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Intended Learning outcomes

This page is designed to help you:

  • Understand in detail when to apply certain methods

  • Understand the pros and cons of commonly-used methods

  • Explore new ways of collecting data



Primary and secondary data

Is the data collected by your organisation for this purpose only? Then it’s primary data. Secondary data describes data that has been collected by another organisation or for a different purpose. 

Don’t rule out looking at secondary data. It can be a great starting point for your research as the hard work has already been done by others. These data can work as a guide for you in many ways. For example, you can use the data but also learn from their approach. What does their baseline say? Can these data act as a baseline? Can you collect data in the same way, and then compare?

The methods described below are qualitative.

1. Interviews

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What: Face-to-face, phone or online conversations to gather deep insights, first-hand experiences or expert opinions

When: If you are interested in gaining more context and understanding of your stakeholders (e.g. to better interpret quantitative data)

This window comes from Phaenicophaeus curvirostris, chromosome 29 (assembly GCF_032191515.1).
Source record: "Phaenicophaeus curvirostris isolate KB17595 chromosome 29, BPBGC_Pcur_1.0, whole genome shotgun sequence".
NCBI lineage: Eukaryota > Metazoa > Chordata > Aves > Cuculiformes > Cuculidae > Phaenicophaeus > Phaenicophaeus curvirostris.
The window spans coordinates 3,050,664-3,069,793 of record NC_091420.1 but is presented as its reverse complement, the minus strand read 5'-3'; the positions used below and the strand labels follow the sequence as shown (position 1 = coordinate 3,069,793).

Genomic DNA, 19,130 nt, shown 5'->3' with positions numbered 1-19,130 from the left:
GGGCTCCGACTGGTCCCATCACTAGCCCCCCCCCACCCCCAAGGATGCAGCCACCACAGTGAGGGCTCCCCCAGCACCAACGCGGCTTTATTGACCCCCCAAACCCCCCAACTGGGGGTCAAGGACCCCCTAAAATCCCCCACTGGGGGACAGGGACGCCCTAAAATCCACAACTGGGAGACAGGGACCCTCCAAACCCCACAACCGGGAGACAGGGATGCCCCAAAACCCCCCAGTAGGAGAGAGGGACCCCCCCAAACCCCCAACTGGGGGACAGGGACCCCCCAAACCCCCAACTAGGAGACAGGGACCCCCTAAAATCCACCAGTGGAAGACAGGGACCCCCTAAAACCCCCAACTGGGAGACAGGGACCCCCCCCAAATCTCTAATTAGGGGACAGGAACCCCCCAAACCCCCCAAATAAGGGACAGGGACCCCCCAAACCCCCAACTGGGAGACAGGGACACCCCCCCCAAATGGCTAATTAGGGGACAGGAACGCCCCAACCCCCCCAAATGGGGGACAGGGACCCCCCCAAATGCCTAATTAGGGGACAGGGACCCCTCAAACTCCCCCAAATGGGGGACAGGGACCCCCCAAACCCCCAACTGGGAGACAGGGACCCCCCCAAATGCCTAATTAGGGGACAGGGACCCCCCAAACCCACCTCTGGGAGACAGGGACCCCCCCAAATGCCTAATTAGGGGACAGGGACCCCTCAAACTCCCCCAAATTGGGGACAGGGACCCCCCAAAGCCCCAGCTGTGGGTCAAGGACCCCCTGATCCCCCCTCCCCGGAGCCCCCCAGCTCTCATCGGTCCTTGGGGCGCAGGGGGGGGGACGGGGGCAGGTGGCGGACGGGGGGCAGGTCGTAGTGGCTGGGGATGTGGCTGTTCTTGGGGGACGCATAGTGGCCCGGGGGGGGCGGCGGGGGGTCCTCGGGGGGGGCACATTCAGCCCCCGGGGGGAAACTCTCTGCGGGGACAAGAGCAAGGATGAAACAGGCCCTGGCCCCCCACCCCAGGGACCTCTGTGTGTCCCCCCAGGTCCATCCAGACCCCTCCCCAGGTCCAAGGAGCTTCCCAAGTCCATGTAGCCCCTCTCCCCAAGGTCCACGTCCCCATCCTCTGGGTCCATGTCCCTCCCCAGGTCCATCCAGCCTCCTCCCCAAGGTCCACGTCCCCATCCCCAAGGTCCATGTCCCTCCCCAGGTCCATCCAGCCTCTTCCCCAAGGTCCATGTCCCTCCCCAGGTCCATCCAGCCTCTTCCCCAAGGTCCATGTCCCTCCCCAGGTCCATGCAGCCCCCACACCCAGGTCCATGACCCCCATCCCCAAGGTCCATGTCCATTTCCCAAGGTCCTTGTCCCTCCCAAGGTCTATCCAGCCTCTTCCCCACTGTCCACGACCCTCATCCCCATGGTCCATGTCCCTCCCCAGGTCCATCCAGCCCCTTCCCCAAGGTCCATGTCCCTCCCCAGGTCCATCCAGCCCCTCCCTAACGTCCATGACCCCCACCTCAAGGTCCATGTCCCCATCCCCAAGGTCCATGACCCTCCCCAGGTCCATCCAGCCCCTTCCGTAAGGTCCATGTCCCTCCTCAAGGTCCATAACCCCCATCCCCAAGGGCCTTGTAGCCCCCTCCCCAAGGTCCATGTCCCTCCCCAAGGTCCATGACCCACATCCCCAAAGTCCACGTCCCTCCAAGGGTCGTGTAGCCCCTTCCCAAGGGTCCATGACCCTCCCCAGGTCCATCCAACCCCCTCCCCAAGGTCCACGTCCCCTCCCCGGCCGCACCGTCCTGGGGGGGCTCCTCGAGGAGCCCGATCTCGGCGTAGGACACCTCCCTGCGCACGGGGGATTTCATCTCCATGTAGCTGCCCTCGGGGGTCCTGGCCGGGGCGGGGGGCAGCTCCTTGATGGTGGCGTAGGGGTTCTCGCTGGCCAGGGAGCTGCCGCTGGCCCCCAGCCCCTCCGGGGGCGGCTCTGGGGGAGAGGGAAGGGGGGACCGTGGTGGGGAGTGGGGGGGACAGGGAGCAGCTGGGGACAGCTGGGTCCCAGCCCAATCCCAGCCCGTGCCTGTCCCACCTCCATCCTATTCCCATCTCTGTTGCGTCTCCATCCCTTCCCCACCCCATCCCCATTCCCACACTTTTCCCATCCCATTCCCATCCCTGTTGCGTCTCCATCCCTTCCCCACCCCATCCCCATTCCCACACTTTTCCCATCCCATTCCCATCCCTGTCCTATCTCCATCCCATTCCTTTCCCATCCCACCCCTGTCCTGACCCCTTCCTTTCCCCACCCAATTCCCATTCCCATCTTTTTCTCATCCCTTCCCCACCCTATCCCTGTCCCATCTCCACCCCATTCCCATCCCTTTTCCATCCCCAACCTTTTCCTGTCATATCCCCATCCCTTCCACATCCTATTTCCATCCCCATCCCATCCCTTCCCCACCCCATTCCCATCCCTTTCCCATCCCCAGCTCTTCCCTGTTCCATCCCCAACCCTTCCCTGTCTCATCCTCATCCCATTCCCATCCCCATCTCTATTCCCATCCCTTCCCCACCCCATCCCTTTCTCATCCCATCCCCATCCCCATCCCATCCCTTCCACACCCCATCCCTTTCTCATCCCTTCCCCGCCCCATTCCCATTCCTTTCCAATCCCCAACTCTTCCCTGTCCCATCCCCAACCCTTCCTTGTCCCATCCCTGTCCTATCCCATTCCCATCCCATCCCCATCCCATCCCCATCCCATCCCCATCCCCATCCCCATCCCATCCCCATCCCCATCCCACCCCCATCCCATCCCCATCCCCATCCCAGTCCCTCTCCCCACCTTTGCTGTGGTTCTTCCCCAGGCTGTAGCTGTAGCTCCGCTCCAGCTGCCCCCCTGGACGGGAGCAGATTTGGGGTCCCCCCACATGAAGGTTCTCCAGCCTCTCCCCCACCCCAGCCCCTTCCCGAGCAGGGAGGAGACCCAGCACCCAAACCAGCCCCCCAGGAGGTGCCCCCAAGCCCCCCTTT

• In-depth and often rich answers

  • Also open to people with low literacy skills

  • Opportunity to explore unknown or sensitive issues in more depth

  • Generally people are willing to participate

  • Flexibility in the questions you pose


  • Time consuming to schedule, conduct and transcribe

  • Need for trained and confident interviewers

  • Possible interviewer bias (learn about interview bias and how to avoid this)

  • Sensitive issues can be challenging for the interviewer and interviewee

  • Difficult to compare between interviewees

  • Small samples

  • Challenge of interviewing those who speak different languages

See our tips on interview etiquette.

Interview etiquette


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Read our case study on Outcome Harvesting and how we used it in an impact assessment of EuropeanaTech and the implementation of IIIF.